I made one trade this year. It cost me roughly 3 hours of minimum wage pay to click the sell button ($18, due to tiny sales fee tied to size of trade). Didn't seem at all cheap to me.

I don't think in terms of price when I buy things. I think in terms of labor. How many hours would I need to work for "The Man" to pay for that? That goes a LONG way towards explaining my old car. Since I also tend to be worst case...

How many hours would I need to work for "The Chinese Man" to pay for that? Based on Chinese factory pay, that could someday be a LOT of hours if the world rebalances.

Stevie b. said...

Mark - well based on your last sentence i was going to say damn! - looks like we've got nothing to argue about...

But....then I thought about the way you price stuff in terms of labour - and I'm not sure about that one. Surely demand is an equal if not greater factor? Let's say some factory takes a long time to produce stuff but no-one really wants it. Too much supply relative to demand surely = poor pricing regardless of time taken.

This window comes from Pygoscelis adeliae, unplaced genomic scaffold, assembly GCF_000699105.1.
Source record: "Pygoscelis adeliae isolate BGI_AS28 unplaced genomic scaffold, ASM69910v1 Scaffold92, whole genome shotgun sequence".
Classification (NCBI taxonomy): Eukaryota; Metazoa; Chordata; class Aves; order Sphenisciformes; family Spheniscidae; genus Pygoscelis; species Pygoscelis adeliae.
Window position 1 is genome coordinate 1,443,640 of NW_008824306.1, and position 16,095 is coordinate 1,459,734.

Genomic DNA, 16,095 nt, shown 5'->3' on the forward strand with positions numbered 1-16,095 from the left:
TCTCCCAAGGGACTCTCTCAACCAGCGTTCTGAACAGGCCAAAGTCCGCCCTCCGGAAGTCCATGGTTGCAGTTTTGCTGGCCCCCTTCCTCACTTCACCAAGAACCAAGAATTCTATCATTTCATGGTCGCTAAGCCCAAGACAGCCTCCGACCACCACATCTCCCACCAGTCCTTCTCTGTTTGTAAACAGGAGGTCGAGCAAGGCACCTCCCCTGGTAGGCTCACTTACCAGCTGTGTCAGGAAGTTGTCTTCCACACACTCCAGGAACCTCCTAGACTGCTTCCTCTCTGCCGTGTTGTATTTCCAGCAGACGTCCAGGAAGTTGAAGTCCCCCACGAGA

Stagflationary Mark said...

Stevie b.,

That's true. My way of looking at hours of pay when I buy things does not factor in shortages and gluts. I rely somewhat on efficient market theory to set prices relatively appropriately. I do try to adjust for that somewhat by avoiding items I feel are overpriced and gravitating to underpriced items. That does presume that I'll know it when I see it though. I also try to factor in future expected prices. It's not like I'm hoarding electronic equipment.

That said, you've described pricing power problems but you've also described wage problems. In other words, I may not even find a Chinese factory job in your example. That would still make me frugal.

And lastly, the main reason I think in terms of hours worked is because I know how to value that. In contrast, I could stare at a paper dollar bill for an hour and be utterly stumped when trying to come up with its value. So few even seem to try, especially for the dollars stored in little plastic credit cards. Some seem to think those dollars are free.